Just a quick update post on my reading for the Gaia/nature reading challenge. One Adult nature memoir Wanderlands: A search for the magic in the landscape by Jini Reddy and a younger reader, nature non-fiction; The Book of Australian Trees by Inga Simpson illustrated by Alicia Rogerson.
Billed as a “love song to Australian trees”, Simpson’s book is lovely to look at with gold embossing on the cover and simple illustration by Alicia Rogerson. Informative, it is a book that aims to instil knowledge and respect for our unique trees in younger readers, stressing the importance of these trees to our equally unique wildlife as sources of food and shelter, stressing their importance to the broader ecosystem and to us. A nice, natural history introduction to Australian trees but I suspect it might lack the dynamism needed to really engage younger readers. For me, the most memorable entry was on the Antarctic beech, a Gondwana relic, the tree is now only found in a few small areas; the Barrington tops in NSW and southeast Queensland Gondwana rainforest. In Springbrook national park here in QLD you can see trees that are over 2000 years old but as Simpson points out:
“These forests have always been too wet to burn. But during the 2019 -2020 bushfires, up to half of the Gondwana rainforests burned for the first time. Unlike eucalypts, Antarctic beech have not adapted to survive fire. They cannot grow back.” (p22)
Another fact of note was that the river red gum does not just need rain to survive but regular flooding. They are one of our oldest species of gum and date back to a time when the continent was wetter: “Taking water from rivers for farming means less water for the trees and less floods. Today many ancient river red gums are dying.” (p.29). Lovely books like this can inform both adults and children, although most of the children I encounter are already surprisingly environmentally aware. This book would make a nice addition to any child’s natural history library, although it really only deals with fifteen of Australia’s iconic trees, and as stated previously, it does seem the lack the dynamism necessary to make a great kids book.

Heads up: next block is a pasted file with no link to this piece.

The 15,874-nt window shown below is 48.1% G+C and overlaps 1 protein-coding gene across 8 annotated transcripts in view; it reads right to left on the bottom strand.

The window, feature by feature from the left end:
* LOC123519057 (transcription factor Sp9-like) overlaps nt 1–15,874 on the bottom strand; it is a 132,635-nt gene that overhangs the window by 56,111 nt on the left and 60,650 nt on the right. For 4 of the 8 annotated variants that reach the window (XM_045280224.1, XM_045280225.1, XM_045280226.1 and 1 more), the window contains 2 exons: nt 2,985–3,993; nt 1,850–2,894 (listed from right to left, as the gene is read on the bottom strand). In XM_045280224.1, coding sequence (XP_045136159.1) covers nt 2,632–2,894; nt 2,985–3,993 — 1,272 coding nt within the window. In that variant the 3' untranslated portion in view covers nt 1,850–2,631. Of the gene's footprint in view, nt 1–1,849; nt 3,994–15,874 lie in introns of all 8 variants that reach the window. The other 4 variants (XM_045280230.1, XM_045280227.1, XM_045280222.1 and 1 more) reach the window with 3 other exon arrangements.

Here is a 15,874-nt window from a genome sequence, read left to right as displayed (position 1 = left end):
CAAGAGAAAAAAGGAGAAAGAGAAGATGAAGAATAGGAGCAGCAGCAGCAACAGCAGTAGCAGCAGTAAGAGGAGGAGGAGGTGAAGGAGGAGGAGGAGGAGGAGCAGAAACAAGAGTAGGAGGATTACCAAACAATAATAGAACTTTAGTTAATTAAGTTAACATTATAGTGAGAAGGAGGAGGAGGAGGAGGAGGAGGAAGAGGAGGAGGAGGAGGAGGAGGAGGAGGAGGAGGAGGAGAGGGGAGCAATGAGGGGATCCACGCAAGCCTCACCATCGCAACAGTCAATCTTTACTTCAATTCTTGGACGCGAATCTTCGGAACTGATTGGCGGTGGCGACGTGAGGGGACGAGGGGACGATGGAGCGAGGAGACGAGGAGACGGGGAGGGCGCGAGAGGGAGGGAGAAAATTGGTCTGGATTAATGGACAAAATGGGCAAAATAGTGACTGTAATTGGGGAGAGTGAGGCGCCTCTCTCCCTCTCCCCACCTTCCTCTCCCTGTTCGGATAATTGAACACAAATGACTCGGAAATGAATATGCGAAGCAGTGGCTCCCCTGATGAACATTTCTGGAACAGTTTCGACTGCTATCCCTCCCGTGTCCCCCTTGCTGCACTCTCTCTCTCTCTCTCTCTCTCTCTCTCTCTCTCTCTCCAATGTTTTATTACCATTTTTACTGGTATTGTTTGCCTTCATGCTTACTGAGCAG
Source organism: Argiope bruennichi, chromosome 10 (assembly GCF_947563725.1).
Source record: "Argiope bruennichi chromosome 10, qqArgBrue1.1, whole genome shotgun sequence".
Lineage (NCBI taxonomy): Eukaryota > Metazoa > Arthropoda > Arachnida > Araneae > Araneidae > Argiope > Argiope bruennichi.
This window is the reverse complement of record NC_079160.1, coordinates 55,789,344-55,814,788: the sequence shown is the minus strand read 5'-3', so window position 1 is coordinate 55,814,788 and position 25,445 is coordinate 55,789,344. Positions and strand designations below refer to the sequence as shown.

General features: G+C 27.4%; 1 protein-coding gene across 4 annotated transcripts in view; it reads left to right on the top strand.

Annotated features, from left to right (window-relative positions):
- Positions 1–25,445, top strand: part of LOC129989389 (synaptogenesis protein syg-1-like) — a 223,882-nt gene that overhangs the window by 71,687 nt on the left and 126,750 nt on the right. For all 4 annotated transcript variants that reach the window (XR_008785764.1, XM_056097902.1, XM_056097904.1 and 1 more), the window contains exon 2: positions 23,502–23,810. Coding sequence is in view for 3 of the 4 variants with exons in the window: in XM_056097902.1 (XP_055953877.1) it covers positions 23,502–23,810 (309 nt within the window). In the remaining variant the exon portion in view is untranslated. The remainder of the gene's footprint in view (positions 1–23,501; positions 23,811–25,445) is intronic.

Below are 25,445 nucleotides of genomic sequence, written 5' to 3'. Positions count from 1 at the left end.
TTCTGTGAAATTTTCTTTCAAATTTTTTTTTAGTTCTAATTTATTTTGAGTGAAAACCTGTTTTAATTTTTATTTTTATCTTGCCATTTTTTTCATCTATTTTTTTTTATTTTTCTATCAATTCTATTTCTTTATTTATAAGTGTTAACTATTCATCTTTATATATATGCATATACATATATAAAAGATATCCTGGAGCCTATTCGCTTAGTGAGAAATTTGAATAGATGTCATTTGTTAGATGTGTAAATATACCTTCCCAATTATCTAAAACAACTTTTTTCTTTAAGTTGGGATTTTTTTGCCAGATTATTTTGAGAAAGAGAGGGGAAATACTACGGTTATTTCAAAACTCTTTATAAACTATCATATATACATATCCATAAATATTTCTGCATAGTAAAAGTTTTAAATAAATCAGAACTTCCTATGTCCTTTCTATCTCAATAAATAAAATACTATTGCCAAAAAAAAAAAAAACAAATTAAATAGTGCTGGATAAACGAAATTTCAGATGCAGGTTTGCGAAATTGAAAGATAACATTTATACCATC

We have so many wonderful species of tree; the mountain ash, the bottle tree, bunyas and all the eucalypts, what’s your favourite tree? Out of this book, I struggle to choose between Old man banksia and the coastal she-oak whose whispering branches speak of peace and sea breezes. This is my children’s nature read for February and I am enjoying making the effort to rediscover the pleasure of great kids books.
My adult read is Jini Reddy’s Wanderlands: A search for meaning in the landscape. Have you ever had a sense of the uncanny when walking in the bush, when in wilder spaces? Jinni Reddy had a sort of haunting experience while camping alone on a mountain and it led to an experimental investigation of the mythic, the spiritual in the landscape, specifically the British landscape. I suspect it is not uncommon for us to sense the presence of something more than ourselves in wilder spaces, nature has long been associated with the sublime. I know I have felt the presence of something more than my own conscious self in some environments, sometimes that presence has felt welcoming other times it has felt darker, more eerie.
I really wanted to like this book more than I actually did but despite the promising premise, it actually felt a bit glib and superficial, more a journalistic assignment than an actual real open engagement with the question of deeper meaning and connection possible through natural environments. I think I was expecting something more like the work of Robert Mcfarlane but somehow this just didn’t hit the mark for me. Jinni Reddy comes from a more multicultural background than most nature writers, (her parents were Indian South Africans and Jinni grew up in Canada and the UK), maybe her abrasive tone is due to the fact that she identifies so strongly as “other” and an outsider, but it felt like she leapt to conclusions about others a little too frequently. Her assumptions about others judging her felt presumptuous and judgemental in their own way. Her engagement with the different nature experiences sometimes felt forced, almost needy, not natural. As someone whose heritage is white, anglo Saxon, I have no right to judge or pass comment but somehow the writing did not feel welcoming to the reader, just as Jinni seems to have this sense that she is not always welcome in certain places because of her ethnicity.
There are interesting elements in this book, discussions of the virtues of labyrinths and pilgrimage, the mysticism of trees and the general healing power of nature. Reddy ranges across the British Isles so there is a strong travel element to the book and she writes with deep respect for indigenous peoples and their thinking. There is reward in reading this book but it didn’t quite hit the mark for me.
Have you read anything for the Gaia/nature reading challenge? Let me know in the comments below.